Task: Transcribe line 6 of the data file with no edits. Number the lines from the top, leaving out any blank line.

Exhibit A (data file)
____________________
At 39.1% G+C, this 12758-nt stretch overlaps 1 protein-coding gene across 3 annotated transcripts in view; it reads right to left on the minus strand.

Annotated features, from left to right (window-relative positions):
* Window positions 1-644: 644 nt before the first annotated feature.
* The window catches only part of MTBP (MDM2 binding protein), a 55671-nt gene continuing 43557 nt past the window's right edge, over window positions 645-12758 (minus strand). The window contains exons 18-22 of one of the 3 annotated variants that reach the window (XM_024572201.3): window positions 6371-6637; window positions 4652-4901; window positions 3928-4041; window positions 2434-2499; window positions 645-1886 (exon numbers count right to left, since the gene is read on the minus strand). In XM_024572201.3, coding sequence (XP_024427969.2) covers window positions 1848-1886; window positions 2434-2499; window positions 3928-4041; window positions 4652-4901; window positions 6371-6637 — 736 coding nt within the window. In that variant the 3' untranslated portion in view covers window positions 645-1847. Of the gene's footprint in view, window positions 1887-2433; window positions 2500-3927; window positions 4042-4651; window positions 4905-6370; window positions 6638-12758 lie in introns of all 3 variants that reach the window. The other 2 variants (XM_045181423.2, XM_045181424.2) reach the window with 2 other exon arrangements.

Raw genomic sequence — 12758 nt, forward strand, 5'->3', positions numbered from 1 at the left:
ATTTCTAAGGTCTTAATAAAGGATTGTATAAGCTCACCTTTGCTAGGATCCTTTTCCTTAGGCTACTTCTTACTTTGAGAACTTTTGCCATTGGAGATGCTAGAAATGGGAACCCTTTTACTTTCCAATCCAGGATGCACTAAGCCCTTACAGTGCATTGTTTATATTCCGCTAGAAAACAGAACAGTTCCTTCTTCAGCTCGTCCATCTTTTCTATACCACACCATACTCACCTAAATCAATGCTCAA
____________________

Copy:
ATTTCTAAGGTCTTAATAAAGGATTGTATAAGCTCACCTTTGCTAGGATCCTTTTCCTTAGGCTACTTCTTACTTTGAGAACTTTTGCCATTGGAGATGCTAGAAATGGGAACCCTTTTACTTTCCAATCCAGGATGCACTAAGCCCTTACAGTGCATTGTTTATATTCCGCTAGAAAACAGAACAGTTCCTTCTTCAGCTCGTCCATCTTTTCTATACCACACCATACTCACCTAAATCAATGCTCAA